The 2024 budget has been cut significantly. Some fear that the planned spending cuts, reduced subsidies and higher energy prices could further slow the economy and even accelerate inflation.

Green reforms in Germany

Degradation: A slowdown for the environment?

Habek's projects in the areas of climate and industrial policy were also jeopardized because of the ruling. The ministry estimates that this could reduce economic growth by half a percent.

As ING chief economist Carsten Brzeski notes, the court ruling has revealed two new risk factors for the German economy: fiscal austerity and political uncertainty.

"The situation in Germany is very tense right now," emphasizes Thomas Gitzel, chief economist at VP Bank. "The government must act quickly. However, the Constitutional Court's ruling could force the government to take austerity measures, which would lead to an additional slowdown in growth."

Looking at the numbers from different angles

Even before the court ruling, the European Commission considered Germany to be the eurozone's growth leader next year: growth was expected to be 0.8%.

The German government's current economic forecast still assumes a 1.3% increase in gross domestic product (GDP) in 2024.

However, almost all of the most respected economic researchers expect German GDP growth to be less than 1% in 2024.

The Organization for Economic Cooperation and Development (OECD) predicts an increase of 0.6%. By comparison, the average growth of all 38 OECD member countries is estimated at 1.4%.

The crisis is seemingly in all directions

"The energy crisis hit Germany harder than other countries because industry plays a more important role in this country and dependence on Russian gas was much higher than in other countries," stressed OECD economist Isabell Koske, summarizing the reasons for the economic weakness.

High inflation has reduced the purchasing power of households and therefore affected consumption. "The government budget crisis is also causing concern among companies and consumers," she added.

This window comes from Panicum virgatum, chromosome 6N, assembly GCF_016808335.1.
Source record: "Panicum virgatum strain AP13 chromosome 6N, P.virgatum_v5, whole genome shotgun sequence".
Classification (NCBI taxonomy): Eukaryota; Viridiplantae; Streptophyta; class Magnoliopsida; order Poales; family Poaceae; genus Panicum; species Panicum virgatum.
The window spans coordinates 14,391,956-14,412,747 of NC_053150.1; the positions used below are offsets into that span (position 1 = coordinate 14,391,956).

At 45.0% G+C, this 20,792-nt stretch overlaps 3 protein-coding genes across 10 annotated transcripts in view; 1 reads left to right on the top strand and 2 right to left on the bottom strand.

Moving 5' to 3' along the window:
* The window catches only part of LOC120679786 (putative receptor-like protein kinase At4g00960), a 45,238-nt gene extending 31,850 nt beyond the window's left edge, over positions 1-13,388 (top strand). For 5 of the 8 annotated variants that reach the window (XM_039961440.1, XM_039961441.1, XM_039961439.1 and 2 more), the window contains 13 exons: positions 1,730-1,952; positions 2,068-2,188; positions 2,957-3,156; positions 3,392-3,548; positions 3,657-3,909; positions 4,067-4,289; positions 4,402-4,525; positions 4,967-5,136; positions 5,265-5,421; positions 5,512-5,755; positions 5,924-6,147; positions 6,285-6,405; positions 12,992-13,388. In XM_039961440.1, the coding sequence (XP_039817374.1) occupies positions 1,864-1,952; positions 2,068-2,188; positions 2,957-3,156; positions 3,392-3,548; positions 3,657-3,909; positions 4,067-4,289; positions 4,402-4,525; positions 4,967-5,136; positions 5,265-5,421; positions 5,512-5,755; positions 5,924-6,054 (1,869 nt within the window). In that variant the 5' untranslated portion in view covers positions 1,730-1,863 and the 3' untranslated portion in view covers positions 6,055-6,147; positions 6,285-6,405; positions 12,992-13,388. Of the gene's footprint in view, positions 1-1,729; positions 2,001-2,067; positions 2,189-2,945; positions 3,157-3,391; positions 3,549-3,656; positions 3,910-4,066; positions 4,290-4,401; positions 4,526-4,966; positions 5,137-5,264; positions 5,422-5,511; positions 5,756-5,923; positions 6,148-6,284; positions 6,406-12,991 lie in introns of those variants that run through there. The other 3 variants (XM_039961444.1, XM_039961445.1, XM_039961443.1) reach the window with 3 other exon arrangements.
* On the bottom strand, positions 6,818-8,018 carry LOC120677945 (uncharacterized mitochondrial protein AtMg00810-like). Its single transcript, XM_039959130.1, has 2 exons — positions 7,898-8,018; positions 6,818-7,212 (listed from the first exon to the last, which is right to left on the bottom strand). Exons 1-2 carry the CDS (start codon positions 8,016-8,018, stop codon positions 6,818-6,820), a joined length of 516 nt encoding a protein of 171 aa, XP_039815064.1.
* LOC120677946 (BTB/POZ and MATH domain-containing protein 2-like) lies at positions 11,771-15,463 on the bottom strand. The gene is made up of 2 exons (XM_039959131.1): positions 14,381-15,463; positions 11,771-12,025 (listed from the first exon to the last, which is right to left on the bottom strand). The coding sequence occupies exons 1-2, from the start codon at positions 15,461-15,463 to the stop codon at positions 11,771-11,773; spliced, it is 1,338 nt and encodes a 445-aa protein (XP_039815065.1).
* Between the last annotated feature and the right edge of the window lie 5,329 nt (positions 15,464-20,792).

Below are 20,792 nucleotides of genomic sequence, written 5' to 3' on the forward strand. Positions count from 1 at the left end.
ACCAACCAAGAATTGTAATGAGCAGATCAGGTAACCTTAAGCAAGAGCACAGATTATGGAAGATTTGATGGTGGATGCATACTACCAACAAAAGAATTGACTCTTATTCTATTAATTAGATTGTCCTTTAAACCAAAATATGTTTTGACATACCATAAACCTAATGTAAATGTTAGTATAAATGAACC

"It is crucial to resolve the budget crisis as soon as possible to provide companies and households with security and confidence in the future," Koske emphasized. "The solution must include spending cuts, revenue increases and fiscal policy reform."

No growth in the end?

Deutsche Bank experts express an even more pessimistic attitude. According to Stefan Schneider of DB Research, the German economy could shrink in 2024.

At a Bundesbank reception in Berlin in mid-October, Moritz Schularick, president of the Kiel Institute for the World Economy, outlined the key stress factors for the German economy. He noted that Germany has made three important bets over the past decades that are now becoming a source of trouble for the country.

"The first bet is Russian gas as a cheap source of energy for industry. The second is the Chinese economic miracle as a driving force for German exports. And finally, the bet on Pax Americana, on outsourcing national security to America," he explained. "On all three of these points, the country is coming to the end of its road."

Jonathan Rowe

Jonathan Rowe

The creator and main author of the site is Jonathan Rowe. Trader and investor with many years of experience. A graduate of the Massachusetts Institute of Technology with over a decade of experience developing applications for financial and investment institutions.